Justice Minister Peter MacKay made that internal narrative public last Wednesday when he stood in the House and offered that “this entire subject began when a Supreme Court spokesperson released a statement to the press, to which we felt it was incumbent to respond and clarify.”
Setting aside the question of whether or not the Chief Justice should have responded to the allegations of anonymous senior Conservatives, what precisely had to be clarified about the Chief Justice’s statement? His office won’t say.
Contra Woodworth’s understanding, it doesn’t seem to have been until the Prime Minister’s Office responded to the Chief Justice’s statement that there was any suggestion that the Prime Minister had refused to take a call from the Chief Justice.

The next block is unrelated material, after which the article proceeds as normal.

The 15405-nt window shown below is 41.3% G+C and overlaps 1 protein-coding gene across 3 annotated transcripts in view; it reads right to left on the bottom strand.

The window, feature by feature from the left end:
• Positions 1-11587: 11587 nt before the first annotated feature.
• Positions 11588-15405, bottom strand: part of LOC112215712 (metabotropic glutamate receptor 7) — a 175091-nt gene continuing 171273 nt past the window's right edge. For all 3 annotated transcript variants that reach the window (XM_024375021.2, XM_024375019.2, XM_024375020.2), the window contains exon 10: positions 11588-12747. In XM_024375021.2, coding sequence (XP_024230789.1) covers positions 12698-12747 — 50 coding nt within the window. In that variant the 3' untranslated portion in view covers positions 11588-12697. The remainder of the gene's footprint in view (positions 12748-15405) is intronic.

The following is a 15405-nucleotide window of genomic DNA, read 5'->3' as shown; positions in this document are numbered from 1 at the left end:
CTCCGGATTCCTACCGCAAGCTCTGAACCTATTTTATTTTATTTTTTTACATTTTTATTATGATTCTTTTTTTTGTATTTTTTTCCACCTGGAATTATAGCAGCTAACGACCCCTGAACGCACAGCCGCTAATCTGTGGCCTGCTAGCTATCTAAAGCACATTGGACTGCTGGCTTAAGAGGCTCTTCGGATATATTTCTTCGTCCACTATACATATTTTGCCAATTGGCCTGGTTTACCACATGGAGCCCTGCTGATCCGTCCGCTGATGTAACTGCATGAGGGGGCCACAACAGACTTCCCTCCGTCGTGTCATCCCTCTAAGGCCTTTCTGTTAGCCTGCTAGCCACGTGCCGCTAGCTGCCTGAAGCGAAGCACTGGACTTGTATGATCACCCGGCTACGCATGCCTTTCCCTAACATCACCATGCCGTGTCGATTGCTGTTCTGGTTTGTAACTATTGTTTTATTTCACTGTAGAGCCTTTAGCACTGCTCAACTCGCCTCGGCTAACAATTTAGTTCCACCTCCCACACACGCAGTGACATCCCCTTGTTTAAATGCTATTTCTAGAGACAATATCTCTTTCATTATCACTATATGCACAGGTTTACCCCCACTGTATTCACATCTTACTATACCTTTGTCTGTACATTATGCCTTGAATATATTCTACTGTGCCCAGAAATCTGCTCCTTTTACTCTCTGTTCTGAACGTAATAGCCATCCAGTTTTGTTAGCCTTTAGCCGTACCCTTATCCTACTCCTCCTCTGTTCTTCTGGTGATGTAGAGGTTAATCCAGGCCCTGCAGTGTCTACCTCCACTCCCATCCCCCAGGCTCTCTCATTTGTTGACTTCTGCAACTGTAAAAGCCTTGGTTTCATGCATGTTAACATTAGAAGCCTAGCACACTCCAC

Here again is that statement from the PMO.
Neither the Prime Minister nor the Minister of Justice would ever call a sitting judge on a matter that is or may be before their court.
The Chief Justice initiated the call to the Minister of Justice. After the Minister received her call he advised the Prime Minister that given the subject she wished to raise, taking a phone call from the Chief Justice would be inadvisable and inappropriate. The Prime Minister agreed and did not take her call.
The Department of Justice sought outside legal advice from a former Supreme Court justice on eligibility requirements of federal court judges for the Supreme Court of Canada. This legal advice was reviewed and supported by another former Supreme Court justice as well as a leading constitutional scholar, and was made public. None of these legal experts saw any merit in the position eventually taken by the Court and their views were similar to the dissenting opinion of Justice Moldaver.